“Small areas” of mold can be cleaned with a detergent solution. Wear a mask, safety goggles and rubber gloves. Seek professional help if there is a lot of mold or if mold comes back after cleaning. Bleach is NOT recommended, as the presence of organic (humic) materials, the pH (acidity/alkalinity) of the water, the surface material and contact time affect the effectiveness of bleach for disinfection. Since these factors are not generally controlled, bleach cannot be relied upon for disinfection. The most compelling reason for advising against bleach is that fumes are harmful but in addition, overuse of bleach will result in increased releases of chlorinated effluents which can be harmful to the environment.
“Small area” clean-up
You can clean up “small areas” of mold (fewer than three patches, each smaller than a square meter) yourself. The minimum protective wear needed are:
- safety glasses or goggles;
- a disposable dust mask (3M 8210 or equivalent); and
- household rubber gloves.
Infants and other family members with asthma, allergies or other health problems should not be in the work area or adjacent room during the cleaning.
Scrub with an unscented detergent solution; then sponge with a clean, wet rag and dry quickly. Using an unscented detergent will make it easier for you to detect residual moldy odours.
Clean the surface with a damp rag using baking soda or a bit of detergent. Do not allow the drywall to get too wet. Mold that comes back after cleaning is usually an indication that a source of moisture has not been removed. Seek professional help from a trained Indoor Air Quality (IAQ) investigator. ( Gold Seal Homes recommends Darrel Paul from Qualistat )
- Clean “moderate areas” of mold, but wear proper protective equipment and follow precautions.
- Seek professional help if there is a lot of mold or if mold comes back after cleaning.
If you follow the proper procedures and use the proper protective equipment, you can clean up “moderate areas” of mold. “Moderate” means more than 3 patches of mold, each smaller than one square meter, or one or more isolated patches larger than one square meter but smaller than 3 square meters (size of a 4 x 8 foot sheet of plywood).
- Wear a disposable dust mask (for example, 3M 8210 or equivalent), glasses or safety goggles and household rubber gloves.
- Isolate the area to be cleaned with plastic sheeting, taped to walls and ceiling.
- Infants and other family members suffering from asthma, allergies or other health problems should not be in the work area or adjacent room during the cleaning.
A small clean up should take minutes (not hours) to finish. When the clean up takes hours to a day to finish, it is suggested that you upgrade to a better filter, such as a half-face respirator with charcoal cartridges. An exhaust fan installed in a window in the room being cleaned would prevent contamination of other areas of the house as well as provide ventilation.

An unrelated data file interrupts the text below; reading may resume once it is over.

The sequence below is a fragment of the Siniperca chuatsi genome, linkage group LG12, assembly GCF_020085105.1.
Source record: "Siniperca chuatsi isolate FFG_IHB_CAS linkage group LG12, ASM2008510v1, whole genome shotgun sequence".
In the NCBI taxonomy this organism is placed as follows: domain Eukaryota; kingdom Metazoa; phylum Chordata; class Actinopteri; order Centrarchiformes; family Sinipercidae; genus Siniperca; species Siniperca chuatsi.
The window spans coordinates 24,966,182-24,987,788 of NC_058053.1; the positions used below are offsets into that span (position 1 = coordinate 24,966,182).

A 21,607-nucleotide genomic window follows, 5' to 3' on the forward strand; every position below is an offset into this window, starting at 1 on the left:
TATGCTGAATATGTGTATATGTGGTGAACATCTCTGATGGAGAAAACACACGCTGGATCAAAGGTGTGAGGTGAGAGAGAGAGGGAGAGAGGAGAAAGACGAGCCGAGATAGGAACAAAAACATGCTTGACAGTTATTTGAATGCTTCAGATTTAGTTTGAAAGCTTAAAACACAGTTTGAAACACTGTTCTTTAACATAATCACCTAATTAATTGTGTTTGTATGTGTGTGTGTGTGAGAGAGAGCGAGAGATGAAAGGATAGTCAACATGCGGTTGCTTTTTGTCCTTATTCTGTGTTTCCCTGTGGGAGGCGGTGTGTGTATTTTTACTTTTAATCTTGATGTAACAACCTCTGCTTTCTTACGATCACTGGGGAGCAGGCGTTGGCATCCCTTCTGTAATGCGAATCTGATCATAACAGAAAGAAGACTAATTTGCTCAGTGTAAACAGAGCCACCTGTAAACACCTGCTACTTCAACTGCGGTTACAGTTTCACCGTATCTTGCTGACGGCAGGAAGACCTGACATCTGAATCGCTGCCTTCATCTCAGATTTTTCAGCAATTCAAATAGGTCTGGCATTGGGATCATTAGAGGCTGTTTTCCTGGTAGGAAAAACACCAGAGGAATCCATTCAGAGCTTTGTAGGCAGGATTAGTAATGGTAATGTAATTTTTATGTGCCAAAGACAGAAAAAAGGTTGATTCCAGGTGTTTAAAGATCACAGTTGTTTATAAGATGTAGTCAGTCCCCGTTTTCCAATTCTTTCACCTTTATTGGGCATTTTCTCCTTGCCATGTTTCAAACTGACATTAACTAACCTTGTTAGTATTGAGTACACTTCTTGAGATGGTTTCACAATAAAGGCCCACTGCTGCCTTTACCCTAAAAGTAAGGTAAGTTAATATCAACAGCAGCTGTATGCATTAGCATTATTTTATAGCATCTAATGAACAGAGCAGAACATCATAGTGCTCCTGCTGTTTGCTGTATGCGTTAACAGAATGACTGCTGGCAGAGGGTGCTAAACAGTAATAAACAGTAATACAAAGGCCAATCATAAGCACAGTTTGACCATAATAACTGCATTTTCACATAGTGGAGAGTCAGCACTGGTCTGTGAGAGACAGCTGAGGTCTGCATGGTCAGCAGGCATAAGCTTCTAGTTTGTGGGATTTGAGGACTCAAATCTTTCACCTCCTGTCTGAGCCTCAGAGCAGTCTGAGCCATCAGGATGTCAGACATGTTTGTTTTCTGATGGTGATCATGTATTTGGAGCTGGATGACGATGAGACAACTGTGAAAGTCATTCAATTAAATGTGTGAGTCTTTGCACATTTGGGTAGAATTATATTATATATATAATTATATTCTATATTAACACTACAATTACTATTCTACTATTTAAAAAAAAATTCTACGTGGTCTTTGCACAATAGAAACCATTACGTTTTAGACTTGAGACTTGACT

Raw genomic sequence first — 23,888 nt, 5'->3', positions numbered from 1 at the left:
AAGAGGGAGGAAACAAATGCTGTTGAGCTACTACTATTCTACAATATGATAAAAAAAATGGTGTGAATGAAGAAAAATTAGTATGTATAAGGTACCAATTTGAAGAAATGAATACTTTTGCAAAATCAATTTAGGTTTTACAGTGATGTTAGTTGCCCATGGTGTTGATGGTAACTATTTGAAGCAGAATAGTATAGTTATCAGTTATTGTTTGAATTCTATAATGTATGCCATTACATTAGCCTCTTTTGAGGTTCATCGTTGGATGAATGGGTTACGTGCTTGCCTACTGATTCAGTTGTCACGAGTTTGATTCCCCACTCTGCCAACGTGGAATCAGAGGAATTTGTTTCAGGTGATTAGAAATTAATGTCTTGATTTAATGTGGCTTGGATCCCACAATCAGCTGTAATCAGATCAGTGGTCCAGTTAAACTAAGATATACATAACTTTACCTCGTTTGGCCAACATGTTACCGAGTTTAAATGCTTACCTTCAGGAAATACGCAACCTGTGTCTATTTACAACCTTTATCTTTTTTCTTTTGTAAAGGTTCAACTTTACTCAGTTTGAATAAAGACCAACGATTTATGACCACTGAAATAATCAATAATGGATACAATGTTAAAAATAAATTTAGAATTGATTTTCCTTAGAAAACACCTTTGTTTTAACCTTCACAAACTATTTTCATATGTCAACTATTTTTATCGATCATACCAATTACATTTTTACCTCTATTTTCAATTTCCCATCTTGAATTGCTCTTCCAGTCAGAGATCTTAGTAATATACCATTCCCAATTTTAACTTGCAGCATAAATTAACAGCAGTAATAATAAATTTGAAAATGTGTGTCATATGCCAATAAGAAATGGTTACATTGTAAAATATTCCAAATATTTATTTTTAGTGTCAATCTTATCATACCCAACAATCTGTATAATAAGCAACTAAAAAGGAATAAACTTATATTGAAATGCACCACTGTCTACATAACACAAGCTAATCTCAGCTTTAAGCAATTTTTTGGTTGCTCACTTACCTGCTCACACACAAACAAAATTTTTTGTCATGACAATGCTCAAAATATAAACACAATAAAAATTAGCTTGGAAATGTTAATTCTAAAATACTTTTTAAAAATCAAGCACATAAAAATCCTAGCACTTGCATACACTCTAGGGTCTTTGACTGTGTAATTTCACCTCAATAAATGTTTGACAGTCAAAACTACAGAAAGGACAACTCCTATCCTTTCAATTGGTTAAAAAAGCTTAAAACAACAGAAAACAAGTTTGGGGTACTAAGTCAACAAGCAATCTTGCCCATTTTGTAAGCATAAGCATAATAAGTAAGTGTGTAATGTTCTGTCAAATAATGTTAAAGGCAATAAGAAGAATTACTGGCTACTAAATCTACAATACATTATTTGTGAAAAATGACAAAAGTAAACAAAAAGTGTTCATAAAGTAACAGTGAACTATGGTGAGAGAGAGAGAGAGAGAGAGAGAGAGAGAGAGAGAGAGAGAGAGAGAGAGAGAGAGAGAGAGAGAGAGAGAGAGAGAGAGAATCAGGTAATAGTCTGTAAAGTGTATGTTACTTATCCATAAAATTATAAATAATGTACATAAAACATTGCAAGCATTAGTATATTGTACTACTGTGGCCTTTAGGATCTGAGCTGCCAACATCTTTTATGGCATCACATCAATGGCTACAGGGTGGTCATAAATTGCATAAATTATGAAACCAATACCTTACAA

Vacuum surfaces with a vacuum cleaner which has a High Efficiency Particulate Air (HEPA) filter or is externally exhausted. Scrub or brush the moldy area with a mild unscented detergent solution. Rinse by sponging with a clean, wet rag. Repeat. Dry quickly. HEPA vacuum the surfaces that were cleaned as well as surrounding areas.
Cleaning wood surfaces
Vacuum loose mold from wood surfaces using a HEPA or externally exhausted vacuum. Try cleaning the surface of the wood with detergent and water. Rinse with a clean, damp rag and dry quickly. If the staining does not come off, sand and vacuum the surface of the wood with a vacuum/sander combination. It is important to vacuum at the same time to prevent mold spores from being dispersed into the air. Note that wood affected by rot may need to be replaced.
Cleaning concrete surfaces
Vacuum the concrete surfaces to be cleaned with a HEPA or externally exhausted vacuum cleaner. Clean up surfaces with detergent and water. If the surfaces are still visibly moldy, use TSP (trisodium phosphate). Dissolve one cup of TSP in two gallons of warm water. Stir for two minutes. Note: TSP must not be allowed to come in contact with skin or eyes. Saturate the moldy concrete surface with the TSP solution using a sponge or rag. Keep the surface wetted for at least 15 minutes. Rinse the concrete surface twice with clean water. Dry thoroughly, as quickly as possible.
The paper facings of gypsum wallboard (drywall) grow mold when they get wet or repeatedly wet and don’t dry quickly. Cleaning with water containing detergent not only add moisture to the paper but also can eventually damage the facing. If the mold is located only on top of the painted surface, remove it by general cleaning (see above). If the mold is underneath the paint, the moldy patch and other moldy material behind it are best cut out and the surrounding areas also cleaned. This should be done by a mold clean-up contractor. New materials may become moldy if the moisture entry has not been stopped. If this is the case, replacement of the materials should be deferred until the source of the moisture is corrected. The affected areas should be temporarily covered with plastic sheeting and sealed at the edges. Any areas that show new patches of mold should be cleaned promptly.